Evidence-Based Practice Model and Change Model
Evidence-based practice (EBP) is an essential strategy in healthcare that involves the integration of best available evidence with clinical expertise and patient values to make informed decisions about patient care. In order to effectively implement an evidence-based practice change in a clinical practice environment, it is crucial to select an appropriate EBP model and change model. This PowerPoint presentation explores one EBP model and one change model/theory from the textbook (Melnyk and Fineout-Overholt, 2015) and describes their application in implementing an evidence-based practice change in a personal clinical practice environment.
Part 1: Evidence-Based Practice Model
The chosen EBP model for this presentation is the Stetler Model of Evidence-Based Practice. This model consists of five phases: preparation, validation, comparative evaluation, translation, and evaluation. Each phase plays a crucial role in facilitating the implementation of evidence-based practice change.
1. Preparation Phase: In this phase, the healthcare professional identifies the clinical problem and formulates a focused clinical question. The question is then used to guide the search for relevant evidence.
2. Validation Phase: During this phase, the healthcare professional critically appraises and evaluates the evidence gathered from various sources. The goal is to determine the validity and quality of the evidence and select the best available evidence for implementation.
3. Comparative Evaluation Phase: In this phase, the healthcare professional compares the selected evidence with current practice and identifies the gaps and areas for improvement. This enables the development of an evidence-based practice change plan.
4. Translation Phase: The translation phase involves the implementation of the evidence-based practice change in the clinical practice environment. This includes educating and training staff, developing protocols and guidelines, and monitoring the implementation process.
5. Evaluation Phase: The final phase involves evaluating the impact of the evidence-based practice change on patient outcomes and the healthcare system. This assessment helps to determine the effectiveness of the change and identify any further improvements that may be necessary.
Application of the Stetler Model of Evidence-Based Practice in Personal Clinical Practice Environment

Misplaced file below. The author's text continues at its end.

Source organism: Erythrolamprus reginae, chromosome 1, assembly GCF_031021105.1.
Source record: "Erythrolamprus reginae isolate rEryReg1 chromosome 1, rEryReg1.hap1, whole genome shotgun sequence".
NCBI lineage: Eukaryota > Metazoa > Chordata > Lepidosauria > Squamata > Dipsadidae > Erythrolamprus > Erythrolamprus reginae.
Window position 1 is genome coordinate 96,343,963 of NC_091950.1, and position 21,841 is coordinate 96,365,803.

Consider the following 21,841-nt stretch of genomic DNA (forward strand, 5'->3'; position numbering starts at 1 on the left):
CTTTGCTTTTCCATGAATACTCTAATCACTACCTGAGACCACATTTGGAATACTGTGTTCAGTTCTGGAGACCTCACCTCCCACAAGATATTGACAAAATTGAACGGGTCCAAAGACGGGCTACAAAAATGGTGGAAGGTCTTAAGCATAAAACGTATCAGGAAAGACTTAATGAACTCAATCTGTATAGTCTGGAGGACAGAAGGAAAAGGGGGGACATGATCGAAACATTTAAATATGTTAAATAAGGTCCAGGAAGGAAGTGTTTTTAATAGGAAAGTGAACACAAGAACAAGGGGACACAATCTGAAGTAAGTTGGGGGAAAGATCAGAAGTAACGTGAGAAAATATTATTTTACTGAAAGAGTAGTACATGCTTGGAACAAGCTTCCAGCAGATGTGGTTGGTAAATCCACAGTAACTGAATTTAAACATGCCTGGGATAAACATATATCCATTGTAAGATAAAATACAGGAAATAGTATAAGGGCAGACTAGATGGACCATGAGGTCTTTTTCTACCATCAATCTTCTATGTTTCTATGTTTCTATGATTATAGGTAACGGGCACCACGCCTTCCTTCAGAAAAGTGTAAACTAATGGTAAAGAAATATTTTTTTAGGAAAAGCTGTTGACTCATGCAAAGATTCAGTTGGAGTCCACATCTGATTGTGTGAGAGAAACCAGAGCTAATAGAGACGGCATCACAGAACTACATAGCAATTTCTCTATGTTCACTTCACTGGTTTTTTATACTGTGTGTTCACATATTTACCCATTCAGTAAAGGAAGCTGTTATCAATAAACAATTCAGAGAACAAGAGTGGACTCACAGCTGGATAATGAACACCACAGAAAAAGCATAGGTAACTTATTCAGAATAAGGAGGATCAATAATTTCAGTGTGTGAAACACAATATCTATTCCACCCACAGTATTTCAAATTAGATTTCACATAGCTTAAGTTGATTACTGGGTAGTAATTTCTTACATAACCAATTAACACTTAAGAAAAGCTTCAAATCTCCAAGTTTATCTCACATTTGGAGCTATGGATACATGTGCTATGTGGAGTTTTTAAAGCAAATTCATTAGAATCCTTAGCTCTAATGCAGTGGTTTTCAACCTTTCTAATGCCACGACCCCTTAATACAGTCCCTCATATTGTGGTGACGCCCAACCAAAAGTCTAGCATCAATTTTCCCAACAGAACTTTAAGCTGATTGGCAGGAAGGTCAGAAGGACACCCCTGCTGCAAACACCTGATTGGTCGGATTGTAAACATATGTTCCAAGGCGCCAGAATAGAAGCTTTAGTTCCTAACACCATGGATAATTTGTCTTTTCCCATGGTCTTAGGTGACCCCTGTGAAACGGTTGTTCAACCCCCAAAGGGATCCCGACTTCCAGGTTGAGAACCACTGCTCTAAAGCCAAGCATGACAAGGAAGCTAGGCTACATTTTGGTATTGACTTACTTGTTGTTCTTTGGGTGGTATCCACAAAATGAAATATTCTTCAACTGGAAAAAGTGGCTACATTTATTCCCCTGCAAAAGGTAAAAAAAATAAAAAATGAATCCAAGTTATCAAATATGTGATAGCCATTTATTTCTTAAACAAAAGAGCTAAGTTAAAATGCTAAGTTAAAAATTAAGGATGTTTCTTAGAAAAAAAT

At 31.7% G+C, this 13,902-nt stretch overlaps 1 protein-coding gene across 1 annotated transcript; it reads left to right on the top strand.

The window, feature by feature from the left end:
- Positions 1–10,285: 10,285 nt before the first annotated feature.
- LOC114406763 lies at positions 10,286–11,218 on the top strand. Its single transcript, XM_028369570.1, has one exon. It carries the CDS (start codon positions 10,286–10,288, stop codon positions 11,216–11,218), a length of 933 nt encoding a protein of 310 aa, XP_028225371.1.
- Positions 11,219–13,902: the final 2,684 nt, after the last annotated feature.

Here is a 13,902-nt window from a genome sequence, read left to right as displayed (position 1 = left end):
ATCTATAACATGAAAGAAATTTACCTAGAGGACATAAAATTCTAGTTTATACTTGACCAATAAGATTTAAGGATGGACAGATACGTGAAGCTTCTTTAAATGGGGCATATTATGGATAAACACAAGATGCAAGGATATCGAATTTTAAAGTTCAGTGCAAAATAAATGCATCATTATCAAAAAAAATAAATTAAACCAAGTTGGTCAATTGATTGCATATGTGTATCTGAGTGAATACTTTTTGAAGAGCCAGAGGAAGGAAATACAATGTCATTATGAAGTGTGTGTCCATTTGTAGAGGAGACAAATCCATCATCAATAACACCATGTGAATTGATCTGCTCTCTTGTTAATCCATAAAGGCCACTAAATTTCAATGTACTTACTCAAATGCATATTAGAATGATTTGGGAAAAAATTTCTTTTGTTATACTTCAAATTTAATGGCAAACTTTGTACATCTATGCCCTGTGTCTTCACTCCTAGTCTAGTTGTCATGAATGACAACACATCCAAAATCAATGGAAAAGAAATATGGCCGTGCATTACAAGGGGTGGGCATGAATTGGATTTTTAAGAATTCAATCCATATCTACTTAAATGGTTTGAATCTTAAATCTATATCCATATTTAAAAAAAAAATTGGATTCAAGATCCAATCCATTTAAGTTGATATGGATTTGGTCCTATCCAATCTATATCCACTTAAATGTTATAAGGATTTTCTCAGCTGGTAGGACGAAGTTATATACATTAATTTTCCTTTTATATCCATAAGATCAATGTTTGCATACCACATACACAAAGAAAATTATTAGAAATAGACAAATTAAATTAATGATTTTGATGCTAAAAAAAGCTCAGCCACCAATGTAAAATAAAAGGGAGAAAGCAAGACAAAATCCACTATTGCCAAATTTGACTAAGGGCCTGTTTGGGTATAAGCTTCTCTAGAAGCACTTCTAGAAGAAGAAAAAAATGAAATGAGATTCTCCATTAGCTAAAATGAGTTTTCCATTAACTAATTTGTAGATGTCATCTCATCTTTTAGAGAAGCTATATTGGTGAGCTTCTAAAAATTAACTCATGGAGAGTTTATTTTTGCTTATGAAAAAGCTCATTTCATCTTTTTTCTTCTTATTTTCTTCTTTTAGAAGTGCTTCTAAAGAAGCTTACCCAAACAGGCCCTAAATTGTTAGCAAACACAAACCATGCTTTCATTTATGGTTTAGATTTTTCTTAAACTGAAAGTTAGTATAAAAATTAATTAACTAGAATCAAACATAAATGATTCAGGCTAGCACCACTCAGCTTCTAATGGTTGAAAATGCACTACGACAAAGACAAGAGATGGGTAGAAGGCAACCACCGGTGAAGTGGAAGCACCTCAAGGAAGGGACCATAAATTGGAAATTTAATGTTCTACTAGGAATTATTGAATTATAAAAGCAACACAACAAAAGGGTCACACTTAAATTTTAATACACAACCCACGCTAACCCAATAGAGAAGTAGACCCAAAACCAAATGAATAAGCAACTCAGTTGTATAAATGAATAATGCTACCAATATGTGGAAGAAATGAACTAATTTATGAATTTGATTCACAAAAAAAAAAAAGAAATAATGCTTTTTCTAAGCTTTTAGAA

In the personal clinical practice environment, the Stetler Model of Evidence-Based Practice can be utilized to implement an evidence-based practice change related to the research topic from Module 1 – “Effectiveness of hand hygiene practices in reducing healthcare-associated infections.”
1. Preparation Phase: In this phase, the healthcare professional can identify the specific aspects of hand hygiene practices that need improvement and formulate a clinical question, such as “What is the most effective hand hygiene technique for reducing healthcare-associated infections?”
2. Validation Phase: During this phase, the healthcare professional can conduct a comprehensive literature search to identify relevant studies on hand hygiene techniques. The evidence can then be critically appraised and evaluated for validity and quality.
3. Comparative Evaluation Phase: In this phase, the healthcare professional can compare the selected evidence on hand hygiene techniques with the current practices in the clinical practice environment. This will help identify any gaps and areas for improvement in the existing hand hygiene protocols.
4. Translation Phase: The translation phase involves developing a plan to implement the evidence-based practice change in hand hygiene practices. This may include providing education and training to healthcare staff on the recommended hand hygiene techniques, revising existing protocols and guidelines, and conducting regular audits to monitor compliance.
5. Evaluation Phase: The final phase involves assessing the impact of the evidence-based practice change on healthcare-associated infections. This can be done by tracking infection rates and comparing them with pre-implementation data. Any necessary adjustments can be made based on the evaluation results.
Part 2: Change Model/Theory
The chosen change model/theory for this presentation is the Kotter and Cohen’s Change Model. This model consists of eight steps that guide the implementation of organizational change. The steps include creating a sense of urgency, forming a powerful guiding coalition, developing a vision and strategy, communicating the vision, empowering employees, generating short-term wins, consolidating gains and producing more change, and anchoring new approaches in the culture.